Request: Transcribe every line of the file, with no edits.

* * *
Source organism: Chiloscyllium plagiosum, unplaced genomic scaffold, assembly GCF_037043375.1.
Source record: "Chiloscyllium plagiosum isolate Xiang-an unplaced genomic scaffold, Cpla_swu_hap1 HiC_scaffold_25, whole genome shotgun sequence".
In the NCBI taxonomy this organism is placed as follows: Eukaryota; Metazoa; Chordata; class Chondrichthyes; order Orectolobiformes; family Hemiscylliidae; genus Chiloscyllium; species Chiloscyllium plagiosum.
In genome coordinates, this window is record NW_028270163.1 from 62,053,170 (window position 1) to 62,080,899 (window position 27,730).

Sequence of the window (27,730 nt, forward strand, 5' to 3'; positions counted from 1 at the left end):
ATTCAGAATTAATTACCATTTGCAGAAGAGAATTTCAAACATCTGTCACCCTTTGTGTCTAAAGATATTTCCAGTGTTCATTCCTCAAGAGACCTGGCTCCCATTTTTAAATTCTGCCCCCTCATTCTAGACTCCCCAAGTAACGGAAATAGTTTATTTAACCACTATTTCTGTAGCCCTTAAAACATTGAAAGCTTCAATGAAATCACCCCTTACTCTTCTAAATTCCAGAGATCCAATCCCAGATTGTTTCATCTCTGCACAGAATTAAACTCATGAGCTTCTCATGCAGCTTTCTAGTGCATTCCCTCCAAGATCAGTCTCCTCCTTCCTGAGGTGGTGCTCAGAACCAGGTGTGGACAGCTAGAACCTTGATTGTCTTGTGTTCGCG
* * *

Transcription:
Source organism: Chiloscyllium plagiosum, unplaced genomic scaffold, assembly GCF_037043375.1.
Source record: "Chiloscyllium plagiosum isolate Xiang-an unplaced genomic scaffold, Cpla_swu_hap1 HiC_scaffold_25, whole genome shotgun sequence".
In the NCBI taxonomy this organism is placed as follows: Eukaryota; Metazoa; Chordata; class Chondrichthyes; order Orectolobiformes; family Hemiscylliidae; genus Chiloscyllium; species Chiloscyllium plagiosum.
In genome coordinates, this window is record NW_028270163.1 from 62,053,170 (window position 1) to 62,080,899 (window position 27,730).

Sequence of the window (27,730 nt, forward strand, 5' to 3'; positions counted from 1 at the left end):
ATTCAGAATTAATTACCATTTGCAGAAGAGAATTTCAAACATCTGTCACCCTTTGTGTCTAAAGATATTTCCAGTGTTCATTCCTCAAGAGACCTGGCTCCCATTTTTAAATTCTGCCCCCTCATTCTAGACTCCCCAAGTAACGGAAATAGTTTATTTAACCACTATTTCTGTAGCCCTTAAAACATTGAAAGCTTCAATGAAATCACCCCTTACTCTTCTAAATTCCAGAGATCCAATCCCAGATTGTTTCATCTCTGCACAGAATTAAACTCATGAGCTTCTCATGCAGCTTTCTAGTGCATTCCCTCCAAGATCAGTCTCCTCCTTCCTGAGGTGGTGCTCAGAACCAGGTGTGGACAGCTAGAACCTTGATTGTCTTGTGTTCGCG